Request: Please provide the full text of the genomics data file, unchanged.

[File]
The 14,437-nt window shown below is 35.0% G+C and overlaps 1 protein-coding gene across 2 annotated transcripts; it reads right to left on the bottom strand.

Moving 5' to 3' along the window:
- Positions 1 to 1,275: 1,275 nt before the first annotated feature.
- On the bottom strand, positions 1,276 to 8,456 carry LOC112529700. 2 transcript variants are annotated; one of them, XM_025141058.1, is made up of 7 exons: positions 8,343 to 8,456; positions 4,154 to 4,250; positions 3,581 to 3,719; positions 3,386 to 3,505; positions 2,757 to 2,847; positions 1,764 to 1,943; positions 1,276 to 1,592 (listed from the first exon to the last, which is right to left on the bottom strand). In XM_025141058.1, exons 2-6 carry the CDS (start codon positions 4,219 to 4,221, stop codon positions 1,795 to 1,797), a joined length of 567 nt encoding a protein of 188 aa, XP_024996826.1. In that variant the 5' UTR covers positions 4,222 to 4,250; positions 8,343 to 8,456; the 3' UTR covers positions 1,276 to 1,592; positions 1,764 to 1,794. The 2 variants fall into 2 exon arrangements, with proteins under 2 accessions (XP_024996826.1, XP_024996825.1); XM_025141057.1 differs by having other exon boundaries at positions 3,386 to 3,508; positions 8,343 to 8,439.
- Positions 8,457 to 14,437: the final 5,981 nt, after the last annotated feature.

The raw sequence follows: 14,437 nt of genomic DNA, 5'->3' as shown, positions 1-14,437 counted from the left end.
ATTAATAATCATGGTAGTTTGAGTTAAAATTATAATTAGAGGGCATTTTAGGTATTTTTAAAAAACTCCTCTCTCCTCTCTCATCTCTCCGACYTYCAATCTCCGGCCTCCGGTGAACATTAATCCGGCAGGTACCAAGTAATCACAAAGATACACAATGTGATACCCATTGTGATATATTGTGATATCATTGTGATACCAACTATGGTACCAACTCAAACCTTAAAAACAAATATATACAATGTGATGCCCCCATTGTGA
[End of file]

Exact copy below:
The 14,437-nt window shown below is 35.0% G+C and overlaps 1 protein-coding gene across 2 annotated transcripts; it reads right to left on the bottom strand.

Moving 5' to 3' along the window:
- Positions 1 to 1,275: 1,275 nt before the first annotated feature.
- On the bottom strand, positions 1,276 to 8,456 carry LOC112529700. 2 transcript variants are annotated; one of them, XM_025141058.1, is made up of 7 exons: positions 8,343 to 8,456; positions 4,154 to 4,250; positions 3,581 to 3,719; positions 3,386 to 3,505; positions 2,757 to 2,847; positions 1,764 to 1,943; positions 1,276 to 1,592 (listed from the first exon to the last, which is right to left on the bottom strand). In XM_025141058.1, exons 2-6 carry the CDS (start codon positions 4,219 to 4,221, stop codon positions 1,795 to 1,797), a joined length of 567 nt encoding a protein of 188 aa, XP_024996826.1. In that variant the 5' UTR covers positions 4,222 to 4,250; positions 8,343 to 8,456; the 3' UTR covers positions 1,276 to 1,592; positions 1,764 to 1,794. The 2 variants fall into 2 exon arrangements, with proteins under 2 accessions (XP_024996826.1, XP_024996825.1); XM_025141057.1 differs by having other exon boundaries at positions 3,386 to 3,508; positions 8,343 to 8,439.
- Positions 8,457 to 14,437: the final 5,981 nt, after the last annotated feature.

The raw sequence follows: 14,437 nt of genomic DNA, 5'->3' as shown, positions 1-14,437 counted from the left end.
ATTAATAATCATGGTAGTTTGAGTTAAAATTATAATTAGAGGGCATTTTAGGTATTTTTAAAAAACTCCTCTCTCCTCTCTCATCTCTCCGACYTYCAATCTCCGGCCTCCGGTGAACATTAATCCGGCAGGTACCAAGTAATCACAAAGATACACAATGTGATACCCATTGTGATATATTGTGATATCATTGTGATACCAACTATGGTACCAACTCAAACCTTAAAAACAAATATATACAATGTGATGCCCCCATTGTGA